Contrary to U.S. guidelines, early action against high BP in patients exhibiting signs of hypertension doesn’t reduce their risk of heart disease later in life, according to a study published in the European Heart Journal Nov. 21. In fact, it could actually contribute to more cases of depression and poorer mental health.
The study, headed by professor Karl-Heinz Ladwig and a team from the Technical University of Munich and Helmholtz Zentrum München, explored the American College of Cardiology’s latest BP guidelines, which were updated in 2017 to include a new category: stage 1 hypertension.
Under the new U.S. standards, cardiologists are advised to diagnose patients with “stage 1 hypertension” upon presentation if they record blood pressure in the 130-139 mmHg/80-89 mmHg range. Ladwig and co-authors said that in Europe, those numbers translate to “high normal” blood pressure—BP that’s on the upper end of the spectrum but doesn’t pose any immediate threat to the patient or require specific action.
“The idea behind the U.S. guidelines is to lower blood pressure as early as possible and, by presenting patients with a diagnosis, to encourage them to adopt a healthier lifestyle,” Ladwig said in a release.
But he also said that line of thinking is flawed, since a lower threshold for hypertension means more diagnoses, more sick people and, ultimately, more mental distress.
Ladwig and his team assessed the situation in Germany in a representative sample of 11,603 middle-aged residents enrolled in the MONICA/KORA database. In that population, which was 48 percent women, the new ACC guideline increased the instance of hypertension from 34 percent to 63 percent.
The cut-off for stage 2 hypertension in America is currently anything over 140/90 mmHg, and U.S. and European guidelines alike agree patients should initiate antihypertensive treatment at that point. According to Ladwig et al.’s research, just 24 percent of stage 2 hypertension patients in their study were actually under treatment, and within a decade 370 died from fatal CVD events.
The authors said patients who exhibited symptoms in line with stage 1 hypertension didn’t differ much in CVD mortality risk from those with normal blood pressure. Stage 2 patients were, predictably, at a higher risk for death from CVD, but it was in these patients that Ladwig and colleagues found the most fault in the ACC’s new recommendations.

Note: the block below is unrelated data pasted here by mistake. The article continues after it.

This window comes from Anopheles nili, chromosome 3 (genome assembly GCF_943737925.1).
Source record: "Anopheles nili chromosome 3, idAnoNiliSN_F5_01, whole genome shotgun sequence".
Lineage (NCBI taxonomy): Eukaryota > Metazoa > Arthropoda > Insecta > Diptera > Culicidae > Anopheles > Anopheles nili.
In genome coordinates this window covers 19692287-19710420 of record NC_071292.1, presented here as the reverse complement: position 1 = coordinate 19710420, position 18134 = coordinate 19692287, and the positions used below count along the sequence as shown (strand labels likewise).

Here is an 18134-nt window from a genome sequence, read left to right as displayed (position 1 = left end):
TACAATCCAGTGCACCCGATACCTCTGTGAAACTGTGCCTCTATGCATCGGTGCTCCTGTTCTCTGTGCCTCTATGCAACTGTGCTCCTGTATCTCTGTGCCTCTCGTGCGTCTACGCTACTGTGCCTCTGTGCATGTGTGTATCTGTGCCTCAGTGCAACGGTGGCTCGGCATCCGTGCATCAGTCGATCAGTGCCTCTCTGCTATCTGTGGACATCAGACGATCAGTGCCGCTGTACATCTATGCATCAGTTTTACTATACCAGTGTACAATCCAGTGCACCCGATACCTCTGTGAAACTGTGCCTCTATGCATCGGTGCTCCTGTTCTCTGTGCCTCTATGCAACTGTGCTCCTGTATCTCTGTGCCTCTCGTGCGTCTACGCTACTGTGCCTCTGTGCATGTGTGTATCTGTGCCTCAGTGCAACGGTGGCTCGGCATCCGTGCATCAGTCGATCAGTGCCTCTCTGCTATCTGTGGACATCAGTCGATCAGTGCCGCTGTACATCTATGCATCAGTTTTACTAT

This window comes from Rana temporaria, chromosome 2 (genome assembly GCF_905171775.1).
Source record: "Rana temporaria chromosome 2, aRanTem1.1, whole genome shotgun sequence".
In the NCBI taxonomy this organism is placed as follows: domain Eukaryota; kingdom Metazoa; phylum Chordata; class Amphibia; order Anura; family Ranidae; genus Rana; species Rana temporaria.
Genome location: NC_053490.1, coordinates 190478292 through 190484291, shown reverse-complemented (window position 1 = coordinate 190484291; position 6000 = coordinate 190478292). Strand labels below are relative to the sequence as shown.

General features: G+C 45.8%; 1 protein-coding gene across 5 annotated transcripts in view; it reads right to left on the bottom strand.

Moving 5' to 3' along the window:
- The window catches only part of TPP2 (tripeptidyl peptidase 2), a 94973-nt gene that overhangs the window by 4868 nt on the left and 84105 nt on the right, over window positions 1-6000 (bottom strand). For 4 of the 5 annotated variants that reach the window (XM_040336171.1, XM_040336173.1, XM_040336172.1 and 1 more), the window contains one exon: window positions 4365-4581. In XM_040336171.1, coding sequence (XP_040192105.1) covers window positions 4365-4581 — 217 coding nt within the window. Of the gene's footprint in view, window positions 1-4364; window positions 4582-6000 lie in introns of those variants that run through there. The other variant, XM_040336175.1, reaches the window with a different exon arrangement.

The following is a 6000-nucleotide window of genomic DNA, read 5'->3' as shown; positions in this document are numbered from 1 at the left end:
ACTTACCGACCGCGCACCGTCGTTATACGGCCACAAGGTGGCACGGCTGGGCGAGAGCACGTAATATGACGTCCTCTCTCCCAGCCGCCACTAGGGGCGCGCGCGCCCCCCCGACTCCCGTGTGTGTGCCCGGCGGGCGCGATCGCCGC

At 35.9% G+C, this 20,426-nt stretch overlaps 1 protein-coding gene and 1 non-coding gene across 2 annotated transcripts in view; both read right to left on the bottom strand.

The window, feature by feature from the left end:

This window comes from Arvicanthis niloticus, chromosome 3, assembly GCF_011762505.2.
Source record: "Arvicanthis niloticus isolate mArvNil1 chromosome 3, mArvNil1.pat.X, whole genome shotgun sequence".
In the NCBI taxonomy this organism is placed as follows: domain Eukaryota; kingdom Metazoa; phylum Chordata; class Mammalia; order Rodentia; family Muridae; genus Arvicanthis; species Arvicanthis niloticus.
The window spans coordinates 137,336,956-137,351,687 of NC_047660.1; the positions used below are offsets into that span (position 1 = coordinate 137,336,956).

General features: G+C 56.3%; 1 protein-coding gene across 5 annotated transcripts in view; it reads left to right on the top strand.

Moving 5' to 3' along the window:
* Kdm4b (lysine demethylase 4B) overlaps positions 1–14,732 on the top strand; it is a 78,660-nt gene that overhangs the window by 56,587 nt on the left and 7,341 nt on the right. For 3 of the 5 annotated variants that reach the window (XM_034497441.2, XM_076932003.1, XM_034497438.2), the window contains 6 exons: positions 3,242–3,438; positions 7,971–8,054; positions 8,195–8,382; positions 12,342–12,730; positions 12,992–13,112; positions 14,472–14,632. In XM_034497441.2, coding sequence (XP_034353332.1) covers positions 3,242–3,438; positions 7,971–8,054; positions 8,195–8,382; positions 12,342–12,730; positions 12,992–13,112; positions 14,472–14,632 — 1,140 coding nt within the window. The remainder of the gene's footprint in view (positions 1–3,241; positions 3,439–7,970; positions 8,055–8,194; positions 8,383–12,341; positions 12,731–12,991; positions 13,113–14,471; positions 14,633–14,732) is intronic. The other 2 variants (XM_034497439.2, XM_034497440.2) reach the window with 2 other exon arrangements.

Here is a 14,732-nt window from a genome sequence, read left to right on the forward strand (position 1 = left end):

“The motivation effect is questionable,” Ladwig said. “Risk factors such as smoking and a lack of exercise are far more frequent in that group. That shows that many people do not change their lifestyle despite the diagnosis.”
The finding directly contradicted the ACC’s line of thinking—that if patients are diagnosed earlier, they’ll take action earlier. But Ladwig said people are more likely to interpret an early diagnosis negatively, affecting their mental health and effectively barring them from taking steps to mitigate their condition. What’s more, early uptake of a prescription drug routine could trigger depression in those patients.
Because of that, and since stage 1 patients were hardly at an increased risk compared to the general population, the authors said it would be a mistake to adopt the ACC’s latest guideline in Europe.
“We believe that [it] should be seen as a labeling effect,” Ladwig said. “When people are officially labeled as ‘sick,’ that has an impact on their mental health.
“The American College of Cardiology itself has calculated that the proportion of adults diagnosed with high blood pressure will increase from 32 [percent] to 46 percent. That means 14 percent more who have to deal with the additional mental stress, although their risk of developing a potentially deadly cardiovascular condition is not significantly higher and despite no real expectation of extra motivation through the diagnosis.”